Steve Lambert's artwork allows the public to engage in a conversation about Capitalism and its strengths and weaknesses. Professor Wolff and Dr. Harriet Fraad participate in the discussion.
RT TV interview about how governing by crisis and brinkmanship is having a negative effect on the US economy.
This article originally appeared at Truth-out.
Curators of New York's City's annual arts festival called us a couple of months ago. Would we be interested in having a public discussion with the artist, Steve Lamber, whose work was a major part of this year's festival? The festival's title is "Crossing the Line 2013," and Lambert's ;arge neon-lighted installation (9 feet by 20 by 7 feet) says "Capitalism Works for Me." Observers can respond by pressing either a "True" or "False" button.
Updates on world wealth distribution, Swiss referenda to reduce economic inequality, and capitalism vs democracy. Major discussions on uneven development’s impact on migration and on critique of national debt as matter of “a selfish generation” or “living beyond our means.”
Professor Wolff joins Grant Reeher on The Campbell Conversations and argues that our economic recovery has so far been a “fiction,” unless you’re in the top one percent, and he further claims that this problem reflects something much more fundamentally wrong with our modern system of capitalism. He finds a solution to the problem in a reconsideration of the way we govern the workplace.
The Cambell Public Affairs Institute hosted Professor Wolff as part of its annual State of Democracy Lecture Series. Professor Wolff discussed Economic Democracy in the face of the current Economic Crisis.
Updates on meaning of government shutdown and possible default, new French law gives workers say on selling companies, biggest billionaire US land-owners, grocery store evidence show no "recovery" in US economy. Major discussions on costs and consequences of profit-driven capitalist enterprises versus workers self-directed enterprises. Response to questions on (1) Germany's Sept 22 elections and (2) whether Obamacare, if passed, would at least guarantee health insurance to America's poorest.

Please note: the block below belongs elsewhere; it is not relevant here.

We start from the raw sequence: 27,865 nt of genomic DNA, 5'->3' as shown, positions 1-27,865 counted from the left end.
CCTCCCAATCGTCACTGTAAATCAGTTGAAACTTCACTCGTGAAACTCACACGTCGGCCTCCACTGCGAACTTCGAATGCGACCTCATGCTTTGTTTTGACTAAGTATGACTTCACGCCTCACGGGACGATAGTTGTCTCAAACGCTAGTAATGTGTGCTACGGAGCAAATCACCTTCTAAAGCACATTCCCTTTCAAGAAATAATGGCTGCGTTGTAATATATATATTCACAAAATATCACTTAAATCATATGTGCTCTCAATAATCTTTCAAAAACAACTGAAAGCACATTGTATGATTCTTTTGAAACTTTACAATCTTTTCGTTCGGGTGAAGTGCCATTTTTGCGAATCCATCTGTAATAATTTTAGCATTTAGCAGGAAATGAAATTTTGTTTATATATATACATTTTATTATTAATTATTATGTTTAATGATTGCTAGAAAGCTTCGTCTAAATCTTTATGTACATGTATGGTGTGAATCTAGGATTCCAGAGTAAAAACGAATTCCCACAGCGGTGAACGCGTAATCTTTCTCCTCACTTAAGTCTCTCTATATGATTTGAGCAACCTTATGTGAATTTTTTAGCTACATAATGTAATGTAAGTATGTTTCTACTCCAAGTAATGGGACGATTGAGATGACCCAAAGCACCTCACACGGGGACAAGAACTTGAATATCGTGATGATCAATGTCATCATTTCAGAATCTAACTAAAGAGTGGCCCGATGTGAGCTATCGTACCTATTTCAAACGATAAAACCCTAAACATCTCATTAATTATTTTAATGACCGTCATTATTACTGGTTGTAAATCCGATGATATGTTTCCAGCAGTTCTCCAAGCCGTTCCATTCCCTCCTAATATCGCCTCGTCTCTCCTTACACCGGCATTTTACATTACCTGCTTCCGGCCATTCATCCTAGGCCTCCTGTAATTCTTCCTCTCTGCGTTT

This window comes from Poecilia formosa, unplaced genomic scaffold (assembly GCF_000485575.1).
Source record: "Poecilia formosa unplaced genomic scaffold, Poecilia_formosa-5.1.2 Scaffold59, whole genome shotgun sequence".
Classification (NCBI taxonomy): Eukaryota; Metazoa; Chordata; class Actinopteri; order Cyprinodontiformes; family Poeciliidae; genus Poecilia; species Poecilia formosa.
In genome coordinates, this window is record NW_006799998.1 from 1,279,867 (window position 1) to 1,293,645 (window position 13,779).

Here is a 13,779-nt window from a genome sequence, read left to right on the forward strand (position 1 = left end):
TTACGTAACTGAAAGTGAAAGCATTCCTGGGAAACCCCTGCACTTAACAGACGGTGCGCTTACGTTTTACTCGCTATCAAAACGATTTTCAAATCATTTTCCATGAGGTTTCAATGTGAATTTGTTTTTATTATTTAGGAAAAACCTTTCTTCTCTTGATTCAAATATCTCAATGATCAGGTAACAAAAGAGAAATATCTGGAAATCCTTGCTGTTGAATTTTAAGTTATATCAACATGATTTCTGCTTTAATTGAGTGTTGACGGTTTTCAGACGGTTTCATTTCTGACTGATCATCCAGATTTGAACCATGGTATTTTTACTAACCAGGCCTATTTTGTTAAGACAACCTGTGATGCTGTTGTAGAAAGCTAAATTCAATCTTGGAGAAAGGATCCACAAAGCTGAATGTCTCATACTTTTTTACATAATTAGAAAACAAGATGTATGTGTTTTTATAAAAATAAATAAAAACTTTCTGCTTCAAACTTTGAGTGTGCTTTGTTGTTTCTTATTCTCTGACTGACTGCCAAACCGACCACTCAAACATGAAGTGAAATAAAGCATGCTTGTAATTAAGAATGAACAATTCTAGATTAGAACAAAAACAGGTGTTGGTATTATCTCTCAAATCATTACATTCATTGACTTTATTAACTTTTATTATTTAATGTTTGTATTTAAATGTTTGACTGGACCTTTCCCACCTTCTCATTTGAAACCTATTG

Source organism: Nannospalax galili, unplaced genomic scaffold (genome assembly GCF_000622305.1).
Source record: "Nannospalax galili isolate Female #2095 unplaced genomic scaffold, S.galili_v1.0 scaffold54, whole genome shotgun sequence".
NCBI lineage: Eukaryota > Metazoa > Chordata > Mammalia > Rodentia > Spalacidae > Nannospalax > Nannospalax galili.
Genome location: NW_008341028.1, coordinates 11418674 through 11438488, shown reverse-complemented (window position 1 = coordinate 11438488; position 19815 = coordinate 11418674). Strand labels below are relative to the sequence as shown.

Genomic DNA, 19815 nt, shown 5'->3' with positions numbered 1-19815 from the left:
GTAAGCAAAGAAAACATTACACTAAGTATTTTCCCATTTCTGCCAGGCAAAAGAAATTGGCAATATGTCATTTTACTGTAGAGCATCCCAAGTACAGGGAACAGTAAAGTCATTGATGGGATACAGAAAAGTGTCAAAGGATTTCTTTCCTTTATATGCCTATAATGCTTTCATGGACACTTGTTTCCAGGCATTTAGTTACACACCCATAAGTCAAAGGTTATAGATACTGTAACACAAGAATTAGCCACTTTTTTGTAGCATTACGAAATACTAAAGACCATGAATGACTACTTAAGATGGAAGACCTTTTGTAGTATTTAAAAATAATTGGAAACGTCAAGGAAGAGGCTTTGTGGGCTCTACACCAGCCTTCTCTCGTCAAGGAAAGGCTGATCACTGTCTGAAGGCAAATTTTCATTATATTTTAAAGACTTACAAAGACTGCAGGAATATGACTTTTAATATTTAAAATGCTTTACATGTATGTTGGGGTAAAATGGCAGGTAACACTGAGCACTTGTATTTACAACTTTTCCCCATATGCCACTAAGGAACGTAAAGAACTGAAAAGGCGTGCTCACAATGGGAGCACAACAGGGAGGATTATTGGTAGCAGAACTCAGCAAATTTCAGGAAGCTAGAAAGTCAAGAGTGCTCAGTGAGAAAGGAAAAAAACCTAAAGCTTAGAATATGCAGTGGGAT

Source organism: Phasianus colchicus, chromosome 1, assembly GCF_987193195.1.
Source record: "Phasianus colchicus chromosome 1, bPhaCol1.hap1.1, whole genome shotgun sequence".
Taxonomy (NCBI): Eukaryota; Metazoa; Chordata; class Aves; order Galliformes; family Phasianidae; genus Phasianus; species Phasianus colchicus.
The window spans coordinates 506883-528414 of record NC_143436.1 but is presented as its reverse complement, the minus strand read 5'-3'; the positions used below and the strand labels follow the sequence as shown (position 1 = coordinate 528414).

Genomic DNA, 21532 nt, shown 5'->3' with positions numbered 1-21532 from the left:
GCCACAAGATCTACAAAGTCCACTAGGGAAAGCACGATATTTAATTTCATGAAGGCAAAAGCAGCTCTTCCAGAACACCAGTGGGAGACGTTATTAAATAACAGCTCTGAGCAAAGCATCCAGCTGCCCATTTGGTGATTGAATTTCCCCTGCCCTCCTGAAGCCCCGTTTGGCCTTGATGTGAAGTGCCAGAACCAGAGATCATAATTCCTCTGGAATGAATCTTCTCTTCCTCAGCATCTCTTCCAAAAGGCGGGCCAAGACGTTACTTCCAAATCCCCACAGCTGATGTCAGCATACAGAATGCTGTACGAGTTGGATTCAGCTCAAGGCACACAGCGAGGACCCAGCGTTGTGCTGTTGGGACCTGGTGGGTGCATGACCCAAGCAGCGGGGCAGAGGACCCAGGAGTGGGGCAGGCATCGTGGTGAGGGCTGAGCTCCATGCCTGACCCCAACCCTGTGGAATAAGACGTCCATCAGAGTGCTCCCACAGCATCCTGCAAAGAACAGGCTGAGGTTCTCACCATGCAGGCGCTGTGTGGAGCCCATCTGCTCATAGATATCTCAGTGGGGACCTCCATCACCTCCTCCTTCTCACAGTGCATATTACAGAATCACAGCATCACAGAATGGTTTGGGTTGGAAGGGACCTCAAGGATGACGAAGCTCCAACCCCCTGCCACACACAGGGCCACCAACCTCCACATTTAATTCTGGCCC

Updates on buying politics, an adjunct's story, women in the US economy, and cutting mental health spending. Major discussions of "debt ceiling" maneuvers in Washington and meaning of Bangladesh workers' demonstrations. Responses to listeners on the meanings of cutting need-based state help for students and San Jose, CA's fiscal crisis.
This article originally appeared at The Guardian.
From President Obama on down, defenders of the status quo insist that the US economy has "recovered" or "is recovering". Some actually see the world that way. They inhabit, imagine they inhabit, or plan to soon inhabit the world of the infamous top 1%. Others simply seek security in life by loyally repeating whatever that 1% is saying.